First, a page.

Fall 2018 – GoMRI Researcher Interview with Dr. Nick Shay

(From Fall 2018 Newsletter) Dr. Lynn (Nick) Shay from the Rosenstiel School of Marine and Atmospheric Science at the University of Miami answered a few questions about his RFP-V project, Three-Dimensional Gulf Circulation and Biogeochemical Processes Unveiled by State-of-the-Art Profiling Float Technology and Data Assimilative Ocean Models, and his work as a co-principal investigator with the Deepsea to Coast Connectivity in the Eastern Gulf of Mexico (Deep-C) consortium.

1. Tell us a bit about your RFP-V research project, “Three-Dimensional Gulf Circulation and Biogeochemical Processes Unveiled by State-of-the-Art Profiling Float Technology and Data Assimilative Ocean Models.” What are the goals of your project?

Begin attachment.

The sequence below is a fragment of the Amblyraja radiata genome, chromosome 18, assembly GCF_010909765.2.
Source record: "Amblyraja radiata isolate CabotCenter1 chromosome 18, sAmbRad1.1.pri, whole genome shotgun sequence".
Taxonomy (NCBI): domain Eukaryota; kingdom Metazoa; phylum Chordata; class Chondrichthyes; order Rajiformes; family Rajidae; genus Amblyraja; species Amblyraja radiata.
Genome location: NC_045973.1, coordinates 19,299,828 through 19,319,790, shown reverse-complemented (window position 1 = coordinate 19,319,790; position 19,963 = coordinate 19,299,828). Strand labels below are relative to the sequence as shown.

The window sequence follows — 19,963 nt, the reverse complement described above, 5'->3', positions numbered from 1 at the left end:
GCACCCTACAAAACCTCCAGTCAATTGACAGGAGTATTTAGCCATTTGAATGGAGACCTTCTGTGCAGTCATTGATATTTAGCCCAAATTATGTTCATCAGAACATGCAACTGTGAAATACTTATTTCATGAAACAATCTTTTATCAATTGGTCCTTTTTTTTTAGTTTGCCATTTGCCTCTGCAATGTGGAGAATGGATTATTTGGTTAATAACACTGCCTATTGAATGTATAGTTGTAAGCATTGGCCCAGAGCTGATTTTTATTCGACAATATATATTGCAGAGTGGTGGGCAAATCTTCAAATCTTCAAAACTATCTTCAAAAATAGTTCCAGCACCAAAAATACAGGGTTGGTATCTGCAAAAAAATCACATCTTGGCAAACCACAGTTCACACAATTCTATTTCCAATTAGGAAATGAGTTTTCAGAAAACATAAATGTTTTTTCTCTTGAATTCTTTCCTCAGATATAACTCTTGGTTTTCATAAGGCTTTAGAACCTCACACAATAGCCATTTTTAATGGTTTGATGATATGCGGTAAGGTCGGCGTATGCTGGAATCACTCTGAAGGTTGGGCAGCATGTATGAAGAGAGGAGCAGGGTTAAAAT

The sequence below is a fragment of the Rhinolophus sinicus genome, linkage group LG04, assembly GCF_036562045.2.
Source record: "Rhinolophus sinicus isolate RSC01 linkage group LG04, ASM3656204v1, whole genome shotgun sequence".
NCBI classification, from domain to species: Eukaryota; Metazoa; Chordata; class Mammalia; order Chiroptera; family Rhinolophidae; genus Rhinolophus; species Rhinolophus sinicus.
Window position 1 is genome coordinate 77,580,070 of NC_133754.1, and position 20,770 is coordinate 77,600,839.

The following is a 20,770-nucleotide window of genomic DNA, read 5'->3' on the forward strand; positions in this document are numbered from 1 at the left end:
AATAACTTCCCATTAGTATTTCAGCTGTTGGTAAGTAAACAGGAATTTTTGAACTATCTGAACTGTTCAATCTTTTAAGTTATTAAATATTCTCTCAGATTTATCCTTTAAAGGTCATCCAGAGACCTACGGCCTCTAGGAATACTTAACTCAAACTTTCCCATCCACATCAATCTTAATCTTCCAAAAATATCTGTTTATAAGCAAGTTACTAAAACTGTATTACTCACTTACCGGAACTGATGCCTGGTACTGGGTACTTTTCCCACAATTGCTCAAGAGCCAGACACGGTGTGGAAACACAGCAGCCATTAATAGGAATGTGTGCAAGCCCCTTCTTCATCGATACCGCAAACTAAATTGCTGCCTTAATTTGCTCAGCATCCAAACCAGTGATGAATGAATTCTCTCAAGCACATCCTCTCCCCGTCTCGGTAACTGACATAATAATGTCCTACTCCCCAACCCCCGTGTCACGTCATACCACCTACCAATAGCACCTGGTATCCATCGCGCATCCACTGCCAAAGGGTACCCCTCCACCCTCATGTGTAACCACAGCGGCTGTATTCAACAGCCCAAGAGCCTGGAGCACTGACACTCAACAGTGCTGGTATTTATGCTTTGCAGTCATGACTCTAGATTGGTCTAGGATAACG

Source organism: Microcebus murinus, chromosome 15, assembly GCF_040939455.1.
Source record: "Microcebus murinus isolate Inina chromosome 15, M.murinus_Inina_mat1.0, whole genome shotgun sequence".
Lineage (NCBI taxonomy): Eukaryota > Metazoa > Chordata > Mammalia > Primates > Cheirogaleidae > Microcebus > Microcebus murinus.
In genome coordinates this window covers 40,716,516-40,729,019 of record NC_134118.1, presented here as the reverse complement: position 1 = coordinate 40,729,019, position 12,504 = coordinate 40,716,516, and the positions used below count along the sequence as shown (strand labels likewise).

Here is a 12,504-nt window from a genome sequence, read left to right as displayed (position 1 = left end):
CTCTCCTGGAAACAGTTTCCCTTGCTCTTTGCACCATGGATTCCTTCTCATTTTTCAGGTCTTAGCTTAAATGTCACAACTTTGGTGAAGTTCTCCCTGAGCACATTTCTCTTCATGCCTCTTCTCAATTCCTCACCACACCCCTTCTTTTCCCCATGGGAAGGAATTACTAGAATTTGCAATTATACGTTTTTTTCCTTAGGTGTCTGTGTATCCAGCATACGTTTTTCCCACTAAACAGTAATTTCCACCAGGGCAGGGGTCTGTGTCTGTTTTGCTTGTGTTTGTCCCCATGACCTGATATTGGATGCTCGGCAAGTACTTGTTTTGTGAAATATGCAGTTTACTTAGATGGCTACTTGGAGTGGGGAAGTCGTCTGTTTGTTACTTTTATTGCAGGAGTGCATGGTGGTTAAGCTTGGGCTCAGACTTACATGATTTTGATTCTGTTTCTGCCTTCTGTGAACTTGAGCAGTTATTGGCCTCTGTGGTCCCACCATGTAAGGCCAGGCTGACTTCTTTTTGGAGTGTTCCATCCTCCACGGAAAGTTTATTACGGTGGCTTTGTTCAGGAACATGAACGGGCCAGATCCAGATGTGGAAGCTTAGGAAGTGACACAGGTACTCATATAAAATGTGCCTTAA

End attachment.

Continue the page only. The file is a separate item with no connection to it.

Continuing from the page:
The goal of the project is to build an end-to-end product using profiling floats and an assimilative physical/biochemical model that could be used in the event of another subsurface spill in the Gulf of Mexico. A significant fraction of the effort has been the development and deployment of the technology where the floats measure the temperature, salinity and current as well as dissolved oxygen, chlorophyll, backscatter and colored dissolved organic matter (CDOM) to as deep as 2000 meters (m). Of particular importance to the project is that the float measures current and shear quite well owing to the electromagnetic subsystems that were designed by engineers at the University of Washington’s Applied Physics Laboratory and integrated into the Autonomous Profiling Explorer (APEX) floats at Teledyne-Webb.

2. You were also a co-principal investigator with the RFP-I-funded consortium Deepsea to Coast Connectivity in the Eastern Gulf of Mexico (Deep-C). Could you tell us a bit about your involvement with this consortium?